Freedom from our Web Search Overlords!
NOTE: With the introduction of the 3.17 kernel to Fedora 20 this (November, 2014) month, much of what follows is history. The kernel patches described below are no longer necessary, although some of the configuration (for example to support quirks in the C720’s audio hardware) may be. I’m leaving this up to document the history of getting the C720 running on a current Linux O/S. Thanks to all who helped fill the gaps while the necessary kernel patches were being integrated, and to the kernel maintainers who finally made it happen.
[me@circe ~]$ lsb_release -ir Distributor ID: Fedora Release: 20
Happiness is having a proper operating system on your go-anywhere Chromebook hardware.
Finally put Fedora 20 on my Acer 720-2802 Chromebook last night by following the directions in Fedora 20 sur l’Acer C720P.
Before starting I had prepped the system by putting the laptop into developer mode, and enabling both usb booting and the legacy BIOS. These were made persistent after removing the write-protect screw. The steps followed are covered in earlier posts here as well as in this Arch Wiki article (whose Discussion section once again reminds me of how powerful the wiki format can be).
Yannick’s above cited post to forums.fedora-fr.org is in French, but Google translate does a fair job of rendering the text into English (not perfectly, but passably — my French is now almost nonexistent but it wasn’t too hard to navigate). Translate does lose the formatting of the code in the scripts provided, so it’s best to copy it from the original.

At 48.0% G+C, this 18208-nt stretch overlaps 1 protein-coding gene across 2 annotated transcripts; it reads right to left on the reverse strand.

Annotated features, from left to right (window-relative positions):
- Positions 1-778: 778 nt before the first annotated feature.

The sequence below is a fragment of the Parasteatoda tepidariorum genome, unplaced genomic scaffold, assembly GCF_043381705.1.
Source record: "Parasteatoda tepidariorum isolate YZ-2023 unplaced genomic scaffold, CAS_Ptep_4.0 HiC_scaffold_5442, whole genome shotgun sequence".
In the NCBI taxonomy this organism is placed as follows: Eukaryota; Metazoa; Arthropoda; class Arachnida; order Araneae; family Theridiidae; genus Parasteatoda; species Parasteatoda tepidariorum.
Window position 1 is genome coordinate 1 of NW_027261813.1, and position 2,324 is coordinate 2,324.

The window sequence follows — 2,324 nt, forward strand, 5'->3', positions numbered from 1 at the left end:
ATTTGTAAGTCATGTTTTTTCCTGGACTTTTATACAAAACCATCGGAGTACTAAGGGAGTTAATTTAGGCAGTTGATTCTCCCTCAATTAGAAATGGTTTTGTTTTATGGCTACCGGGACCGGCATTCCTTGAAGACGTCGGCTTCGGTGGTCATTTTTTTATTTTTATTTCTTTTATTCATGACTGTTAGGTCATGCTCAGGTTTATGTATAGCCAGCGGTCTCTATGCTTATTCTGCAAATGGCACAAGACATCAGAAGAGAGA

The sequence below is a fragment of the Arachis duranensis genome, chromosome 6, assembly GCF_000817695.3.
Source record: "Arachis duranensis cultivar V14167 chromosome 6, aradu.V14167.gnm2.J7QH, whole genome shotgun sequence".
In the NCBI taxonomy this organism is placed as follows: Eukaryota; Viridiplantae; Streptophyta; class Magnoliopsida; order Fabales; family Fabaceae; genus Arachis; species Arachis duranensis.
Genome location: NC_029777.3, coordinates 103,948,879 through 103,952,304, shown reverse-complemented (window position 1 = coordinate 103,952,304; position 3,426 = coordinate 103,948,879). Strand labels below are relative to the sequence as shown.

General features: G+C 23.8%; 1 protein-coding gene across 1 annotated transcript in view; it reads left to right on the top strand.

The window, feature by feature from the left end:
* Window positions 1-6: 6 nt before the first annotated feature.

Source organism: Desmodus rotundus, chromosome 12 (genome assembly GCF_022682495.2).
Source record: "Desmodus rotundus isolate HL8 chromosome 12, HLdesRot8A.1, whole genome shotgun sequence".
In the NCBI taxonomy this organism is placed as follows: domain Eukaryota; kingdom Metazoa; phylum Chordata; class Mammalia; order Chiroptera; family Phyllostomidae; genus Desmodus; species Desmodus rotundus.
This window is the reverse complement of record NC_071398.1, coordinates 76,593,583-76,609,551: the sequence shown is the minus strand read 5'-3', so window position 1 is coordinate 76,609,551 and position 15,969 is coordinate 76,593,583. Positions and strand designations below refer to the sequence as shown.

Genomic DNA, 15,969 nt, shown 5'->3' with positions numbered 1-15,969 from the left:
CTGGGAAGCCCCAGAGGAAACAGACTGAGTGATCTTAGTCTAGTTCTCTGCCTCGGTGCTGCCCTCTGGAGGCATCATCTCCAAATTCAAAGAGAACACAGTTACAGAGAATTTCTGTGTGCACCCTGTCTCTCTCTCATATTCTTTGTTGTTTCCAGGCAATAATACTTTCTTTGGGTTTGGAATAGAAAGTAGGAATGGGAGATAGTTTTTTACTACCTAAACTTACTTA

[Yannick has posted Bug No. 1045821 for Fedora 20 on the modules needed to get the touchscreen/touchpad working]
My first try was with the Fedora 20 XFCE Desktop respin. About all I had to do outside the instructions given were to install wget and add “mem=1980M” to GRUB_CMDLINE_LINUX in /etc/default/grub (the system only has 2G RAM and was having trouble booting without my specifying a lesser amount of memory). I later upgraded to the Gnome desktop using a yum groupinstall.
To avoid having to hit CTRL-L every time I rebooted, I restored Chrome for its cros shell and set the firmware string indicated in the Arch Wiki piece (I won’t mention it here to encourage everyone to real the full article rather than rely on any summary here). Then I rebooted to my USB stick (newly formatted with the standard x86_64 Live desktop image) and installed Fedora.
Kudos to Google for including SeaBIOS in the Chromebook specification, thus making it possible to install and run any free O/S desired.
One thing I noticed after booting the machine up in Linux for the first time was that the network stack picked up the hostname I’d mapped for it on the DHCP server. ChromeOS never did that. Neither does Windows (reliably).
I departed from the previously cited resources when it came to mapping the special keys (which on Linux are set to F-1 to F-11). There, I followed this post to do the remapping completely within Gnome’s control panel keyboard configuration tool. Unfortunately a few custom key mappings (for Del, Home, End) are not working, but I’ll work some more on them as time allows.
All in all a fun project which will undoubtedly keep me off the streets and out of trouble.
NOTE: I had previously reproduced the text of Yannick’s scripts here, but given how they need to change with each new minor kernel version (we’re now up to 3.15), I’ve decided to remove them and refer folks to Yannick’s article on fedora-fr.org or his bug report to avoid leading anyone astray. Continued thanks to everyone in the community, most especially Yannick, for their help in making the C720 a now very useful little machine.